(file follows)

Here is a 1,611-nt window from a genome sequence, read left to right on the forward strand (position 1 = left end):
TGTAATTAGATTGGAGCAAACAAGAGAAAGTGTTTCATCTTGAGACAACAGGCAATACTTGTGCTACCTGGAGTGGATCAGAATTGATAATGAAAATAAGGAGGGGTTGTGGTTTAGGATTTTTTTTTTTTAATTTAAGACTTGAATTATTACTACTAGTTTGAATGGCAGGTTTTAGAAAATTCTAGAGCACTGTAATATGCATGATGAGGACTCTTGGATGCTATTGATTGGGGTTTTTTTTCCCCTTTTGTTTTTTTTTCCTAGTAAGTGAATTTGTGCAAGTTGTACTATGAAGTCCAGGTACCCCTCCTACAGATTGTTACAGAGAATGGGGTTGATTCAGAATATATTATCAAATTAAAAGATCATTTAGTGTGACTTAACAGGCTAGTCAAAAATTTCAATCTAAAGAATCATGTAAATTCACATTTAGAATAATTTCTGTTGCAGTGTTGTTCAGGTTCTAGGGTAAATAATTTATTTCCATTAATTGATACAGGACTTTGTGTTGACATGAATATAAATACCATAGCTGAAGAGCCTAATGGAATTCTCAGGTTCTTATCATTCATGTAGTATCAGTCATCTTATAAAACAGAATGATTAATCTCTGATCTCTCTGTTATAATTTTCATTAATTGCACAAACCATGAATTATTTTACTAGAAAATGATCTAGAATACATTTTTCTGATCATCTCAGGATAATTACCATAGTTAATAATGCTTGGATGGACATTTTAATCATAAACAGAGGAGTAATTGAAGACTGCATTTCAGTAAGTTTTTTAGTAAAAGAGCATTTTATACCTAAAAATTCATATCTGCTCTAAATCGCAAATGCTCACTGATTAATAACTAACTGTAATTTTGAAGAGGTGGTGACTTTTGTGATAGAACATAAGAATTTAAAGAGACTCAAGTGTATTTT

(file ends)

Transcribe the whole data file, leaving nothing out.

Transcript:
Here is a 1,611-nt window from a genome sequence, read left to right on the forward strand (position 1 = left end):
TGTAATTAGATTGGAGCAAACAAGAGAAAGTGTTTCATCTTGAGACAACAGGCAATACTTGTGCTACCTGGAGTGGATCAGAATTGATAATGAAAATAAGGAGGGGTTGTGGTTTAGGATTTTTTTTTTTTAATTTAAGACTTGAATTATTACTACTAGTTTGAATGGCAGGTTTTAGAAAATTCTAGAGCACTGTAATATGCATGATGAGGACTCTTGGATGCTATTGATTGGGGTTTTTTTTCCCCTTTTGTTTTTTTTTCCTAGTAAGTGAATTTGTGCAAGTTGTACTATGAAGTCCAGGTACCCCTCCTACAGATTGTTACAGAGAATGGGGTTGATTCAGAATATATTATCAAATTAAAAGATCATTTAGTGTGACTTAACAGGCTAGTCAAAAATTTCAATCTAAAGAATCATGTAAATTCACATTTAGAATAATTTCTGTTGCAGTGTTGTTCAGGTTCTAGGGTAAATAATTTATTTCCATTAATTGATACAGGACTTTGTGTTGACATGAATATAAATACCATAGCTGAAGAGCCTAATGGAATTCTCAGGTTCTTATCATTCATGTAGTATCAGTCATCTTATAAAACAGAATGATTAATCTCTGATCTCTCTGTTATAATTTTCATTAATTGCACAAACCATGAATTATTTTACTAGAAAATGATCTAGAATACATTTTTCTGATCATCTCAGGATAATTACCATAGTTAATAATGCTTGGATGGACATTTTAATCATAAACAGAGGAGTAATTGAAGACTGCATTTCAGTAAGTTTTTTAGTAAAAGAGCATTTTATACCTAAAAATTCATATCTGCTCTAAATCGCAAATGCTCACTGATTAATAACTAACTGTAATTTTGAAGAGGTGGTGACTTTTGTGATAGAACATAAGAATTTAAAGAGACTCAAGTGTATTTT